Consequently, the purpose of the present study was to describe the bacterial diversity of bovine raw-milk samples using a direct molecular barcoding approach without prior cultivation and to investigate whether continuous N2 gas flushing of cold-stored raw milk modifies the bacterial community structure. As several studies have indicated, DNA-based approaches might be biased as DNA can persist for some time even after the host bacteria have died [14]. We used rRNA as the target to analyze the bacterial community composition. Furthermore, for many bacteria the rRNA content is also related to their activity [15], which may be an important additional parameter when the impact on milk spoilage is considered.

Materials and Methods

Raw-milk samples and microbiological analyses

Three different bovine raw-milk samples (L1, L2, and L3) were considered; they represented comingled milks delivered by trucks to the Helsinki Dairy Ltd. in Helsinki (Finland), in May, June and August 2014. The N2 gas flushing treatment and the microbiological analyses were performed as previously described [12]. The N2 gas (AGA Ltd, Riihimäki, Finland) was 99.999% pure; the flow rate was adjusted to 120ml/min; sterile filtered gas entered constantly the headspace of a test bottle that contained 100 ml of raw milk; both the control (C) and the N2-flushed milk (N) were continuously mixed while stored at 6°C. At the appropriate sampling times, the milk was serially diluted in 0.85% saline solution. “Total” aerobic bacterial counts were determined from triplicate PCA platings after incubation at 30°C for 72 h.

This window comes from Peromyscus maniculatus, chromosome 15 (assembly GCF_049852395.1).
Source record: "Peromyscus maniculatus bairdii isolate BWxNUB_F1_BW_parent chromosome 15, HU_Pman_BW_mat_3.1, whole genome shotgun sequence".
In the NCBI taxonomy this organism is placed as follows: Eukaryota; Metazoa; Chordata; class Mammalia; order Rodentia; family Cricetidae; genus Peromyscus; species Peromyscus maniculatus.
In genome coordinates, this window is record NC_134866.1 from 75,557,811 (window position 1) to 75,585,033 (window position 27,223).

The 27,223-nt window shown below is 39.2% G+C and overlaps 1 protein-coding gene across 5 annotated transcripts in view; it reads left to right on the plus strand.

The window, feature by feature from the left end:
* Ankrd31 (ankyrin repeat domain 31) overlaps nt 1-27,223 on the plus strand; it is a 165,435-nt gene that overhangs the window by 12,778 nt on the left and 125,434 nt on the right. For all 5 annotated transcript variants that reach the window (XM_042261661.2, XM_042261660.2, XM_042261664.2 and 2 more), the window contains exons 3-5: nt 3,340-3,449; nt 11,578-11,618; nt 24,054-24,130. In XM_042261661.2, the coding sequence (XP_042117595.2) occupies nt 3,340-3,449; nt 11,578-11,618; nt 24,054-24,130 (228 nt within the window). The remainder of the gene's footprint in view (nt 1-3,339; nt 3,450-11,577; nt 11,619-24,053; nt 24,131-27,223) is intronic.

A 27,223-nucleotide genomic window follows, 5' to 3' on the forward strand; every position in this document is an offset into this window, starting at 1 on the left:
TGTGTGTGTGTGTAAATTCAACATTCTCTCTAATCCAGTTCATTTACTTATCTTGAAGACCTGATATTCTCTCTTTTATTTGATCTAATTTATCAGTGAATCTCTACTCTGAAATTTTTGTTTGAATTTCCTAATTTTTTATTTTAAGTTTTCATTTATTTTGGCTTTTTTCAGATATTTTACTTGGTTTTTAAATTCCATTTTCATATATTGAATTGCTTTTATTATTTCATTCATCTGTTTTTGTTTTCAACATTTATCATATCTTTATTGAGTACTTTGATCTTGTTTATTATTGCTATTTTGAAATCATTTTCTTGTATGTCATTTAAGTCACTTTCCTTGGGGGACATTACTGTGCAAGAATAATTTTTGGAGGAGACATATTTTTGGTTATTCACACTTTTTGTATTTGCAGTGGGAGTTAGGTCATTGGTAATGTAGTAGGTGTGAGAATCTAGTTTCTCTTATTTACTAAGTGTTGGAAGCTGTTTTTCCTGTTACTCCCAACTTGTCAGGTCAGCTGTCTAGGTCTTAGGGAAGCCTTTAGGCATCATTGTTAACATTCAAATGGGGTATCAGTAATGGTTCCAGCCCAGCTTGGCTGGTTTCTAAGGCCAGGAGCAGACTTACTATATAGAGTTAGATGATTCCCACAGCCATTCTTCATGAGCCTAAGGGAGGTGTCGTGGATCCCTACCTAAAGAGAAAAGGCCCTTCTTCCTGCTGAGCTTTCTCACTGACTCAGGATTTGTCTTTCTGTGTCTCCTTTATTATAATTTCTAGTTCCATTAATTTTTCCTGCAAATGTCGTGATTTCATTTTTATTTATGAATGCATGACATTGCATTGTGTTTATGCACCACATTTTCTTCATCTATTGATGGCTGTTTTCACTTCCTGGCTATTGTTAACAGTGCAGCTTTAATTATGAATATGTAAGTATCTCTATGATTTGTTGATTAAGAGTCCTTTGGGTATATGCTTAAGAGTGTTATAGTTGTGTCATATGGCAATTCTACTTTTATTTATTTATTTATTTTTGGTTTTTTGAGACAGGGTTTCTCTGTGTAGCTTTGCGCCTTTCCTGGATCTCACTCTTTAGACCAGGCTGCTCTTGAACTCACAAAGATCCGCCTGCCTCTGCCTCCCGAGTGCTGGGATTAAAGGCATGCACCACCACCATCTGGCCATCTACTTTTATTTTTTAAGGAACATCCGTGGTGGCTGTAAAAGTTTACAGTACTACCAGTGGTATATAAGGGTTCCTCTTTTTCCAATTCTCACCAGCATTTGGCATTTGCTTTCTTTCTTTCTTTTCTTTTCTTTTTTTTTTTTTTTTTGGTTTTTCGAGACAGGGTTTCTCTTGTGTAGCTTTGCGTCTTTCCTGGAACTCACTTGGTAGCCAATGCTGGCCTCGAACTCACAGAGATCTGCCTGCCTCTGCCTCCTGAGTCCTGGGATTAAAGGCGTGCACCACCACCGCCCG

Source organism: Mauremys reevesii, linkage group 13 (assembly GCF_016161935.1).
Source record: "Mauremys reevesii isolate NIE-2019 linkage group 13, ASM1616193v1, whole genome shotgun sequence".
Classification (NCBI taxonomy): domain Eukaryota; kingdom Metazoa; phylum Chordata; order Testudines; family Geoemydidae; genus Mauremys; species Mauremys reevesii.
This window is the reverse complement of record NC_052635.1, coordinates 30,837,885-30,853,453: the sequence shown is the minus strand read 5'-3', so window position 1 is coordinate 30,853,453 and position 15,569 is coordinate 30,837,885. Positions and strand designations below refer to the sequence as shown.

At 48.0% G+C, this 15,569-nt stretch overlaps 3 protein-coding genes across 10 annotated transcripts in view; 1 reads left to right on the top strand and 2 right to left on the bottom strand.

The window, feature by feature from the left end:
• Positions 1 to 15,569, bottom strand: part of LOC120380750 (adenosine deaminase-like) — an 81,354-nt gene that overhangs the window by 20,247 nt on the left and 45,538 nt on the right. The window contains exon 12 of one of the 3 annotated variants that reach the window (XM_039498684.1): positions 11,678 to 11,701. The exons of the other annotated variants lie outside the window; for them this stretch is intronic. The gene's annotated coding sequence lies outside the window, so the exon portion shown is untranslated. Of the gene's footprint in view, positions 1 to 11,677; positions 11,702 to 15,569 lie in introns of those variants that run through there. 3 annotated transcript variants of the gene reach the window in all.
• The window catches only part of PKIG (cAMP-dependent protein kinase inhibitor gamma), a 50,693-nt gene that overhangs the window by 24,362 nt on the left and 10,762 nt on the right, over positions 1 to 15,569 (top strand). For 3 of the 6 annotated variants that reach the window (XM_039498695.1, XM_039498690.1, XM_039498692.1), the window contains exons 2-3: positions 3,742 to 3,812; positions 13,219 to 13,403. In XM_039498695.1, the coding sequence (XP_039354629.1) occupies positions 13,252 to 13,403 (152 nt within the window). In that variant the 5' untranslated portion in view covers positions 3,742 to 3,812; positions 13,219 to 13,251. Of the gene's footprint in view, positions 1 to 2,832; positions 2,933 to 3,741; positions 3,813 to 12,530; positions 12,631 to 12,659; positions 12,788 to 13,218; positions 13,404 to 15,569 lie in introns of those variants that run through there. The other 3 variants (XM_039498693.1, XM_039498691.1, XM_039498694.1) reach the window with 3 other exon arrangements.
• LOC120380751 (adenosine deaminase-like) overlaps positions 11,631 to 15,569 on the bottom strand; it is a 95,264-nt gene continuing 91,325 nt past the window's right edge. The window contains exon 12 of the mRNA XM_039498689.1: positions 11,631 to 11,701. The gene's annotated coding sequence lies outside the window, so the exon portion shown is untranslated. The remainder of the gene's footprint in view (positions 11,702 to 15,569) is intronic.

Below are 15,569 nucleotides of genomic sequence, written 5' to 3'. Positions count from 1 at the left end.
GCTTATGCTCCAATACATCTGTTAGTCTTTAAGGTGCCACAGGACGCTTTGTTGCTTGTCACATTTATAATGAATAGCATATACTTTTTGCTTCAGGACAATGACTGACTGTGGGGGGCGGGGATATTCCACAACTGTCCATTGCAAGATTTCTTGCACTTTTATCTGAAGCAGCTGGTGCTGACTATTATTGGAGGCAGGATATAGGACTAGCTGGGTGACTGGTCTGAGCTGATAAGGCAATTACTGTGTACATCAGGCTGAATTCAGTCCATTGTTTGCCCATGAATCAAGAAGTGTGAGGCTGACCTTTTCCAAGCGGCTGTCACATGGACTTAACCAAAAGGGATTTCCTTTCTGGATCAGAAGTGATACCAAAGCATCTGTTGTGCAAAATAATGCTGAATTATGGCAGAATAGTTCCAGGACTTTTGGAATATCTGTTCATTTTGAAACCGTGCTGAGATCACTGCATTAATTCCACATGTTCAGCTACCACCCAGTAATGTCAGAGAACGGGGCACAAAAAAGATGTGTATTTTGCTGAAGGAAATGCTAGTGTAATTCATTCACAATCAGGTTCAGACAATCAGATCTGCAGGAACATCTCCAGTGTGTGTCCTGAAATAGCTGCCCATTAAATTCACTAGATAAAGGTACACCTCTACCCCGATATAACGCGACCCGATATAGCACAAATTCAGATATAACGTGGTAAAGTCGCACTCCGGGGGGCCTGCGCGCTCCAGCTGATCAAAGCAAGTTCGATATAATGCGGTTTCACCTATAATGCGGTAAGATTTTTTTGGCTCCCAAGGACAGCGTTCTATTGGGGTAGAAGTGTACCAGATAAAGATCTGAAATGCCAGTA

The description of the milk samples L1, L2 and L3, is as follows: N and C indicate whether the milk was flushed (N) or not (C), respectively; the numbers which follow N or C depict the time of the analyses and correspond to the number of days elapsed during cold storage.

RNA extraction and amplicon sequencing